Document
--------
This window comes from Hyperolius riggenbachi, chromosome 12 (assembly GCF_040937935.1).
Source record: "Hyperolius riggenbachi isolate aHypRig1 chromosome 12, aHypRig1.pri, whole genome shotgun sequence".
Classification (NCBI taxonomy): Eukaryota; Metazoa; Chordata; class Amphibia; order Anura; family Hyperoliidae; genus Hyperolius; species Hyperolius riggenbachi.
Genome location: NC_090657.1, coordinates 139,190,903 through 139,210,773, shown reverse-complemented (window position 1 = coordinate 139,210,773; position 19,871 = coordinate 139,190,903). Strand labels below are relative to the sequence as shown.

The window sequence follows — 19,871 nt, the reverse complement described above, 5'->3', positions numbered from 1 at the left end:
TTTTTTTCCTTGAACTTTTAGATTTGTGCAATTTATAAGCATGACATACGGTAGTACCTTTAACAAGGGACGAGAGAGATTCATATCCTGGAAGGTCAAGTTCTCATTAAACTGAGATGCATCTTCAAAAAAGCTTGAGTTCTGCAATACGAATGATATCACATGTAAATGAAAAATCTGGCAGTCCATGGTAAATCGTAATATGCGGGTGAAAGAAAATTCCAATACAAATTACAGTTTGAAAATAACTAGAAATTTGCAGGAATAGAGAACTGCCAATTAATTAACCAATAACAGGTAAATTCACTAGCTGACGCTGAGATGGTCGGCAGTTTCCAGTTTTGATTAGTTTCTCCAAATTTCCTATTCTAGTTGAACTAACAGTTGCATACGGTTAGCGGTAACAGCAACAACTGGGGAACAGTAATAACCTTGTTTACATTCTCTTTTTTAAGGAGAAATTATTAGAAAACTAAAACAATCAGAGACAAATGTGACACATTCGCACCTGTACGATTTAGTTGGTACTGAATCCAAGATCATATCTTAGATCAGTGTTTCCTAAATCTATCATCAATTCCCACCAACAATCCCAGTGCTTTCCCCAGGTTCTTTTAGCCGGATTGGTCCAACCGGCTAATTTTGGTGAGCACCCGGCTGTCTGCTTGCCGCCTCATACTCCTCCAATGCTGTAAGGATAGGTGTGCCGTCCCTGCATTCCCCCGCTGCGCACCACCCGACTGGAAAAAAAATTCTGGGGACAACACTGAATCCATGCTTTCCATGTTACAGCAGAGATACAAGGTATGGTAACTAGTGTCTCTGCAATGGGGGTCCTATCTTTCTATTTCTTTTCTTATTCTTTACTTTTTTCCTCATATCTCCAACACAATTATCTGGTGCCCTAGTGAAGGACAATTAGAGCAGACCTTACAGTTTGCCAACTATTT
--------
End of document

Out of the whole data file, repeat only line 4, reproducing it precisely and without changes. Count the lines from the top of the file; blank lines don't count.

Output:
Genome location: NC_090657.1, coordinates 139,190,903 through 139,210,773, shown reverse-complemented (window position 1 = coordinate 139,210,773; position 19,871 = coordinate 139,190,903). Strand labels below are relative to the sequence as shown.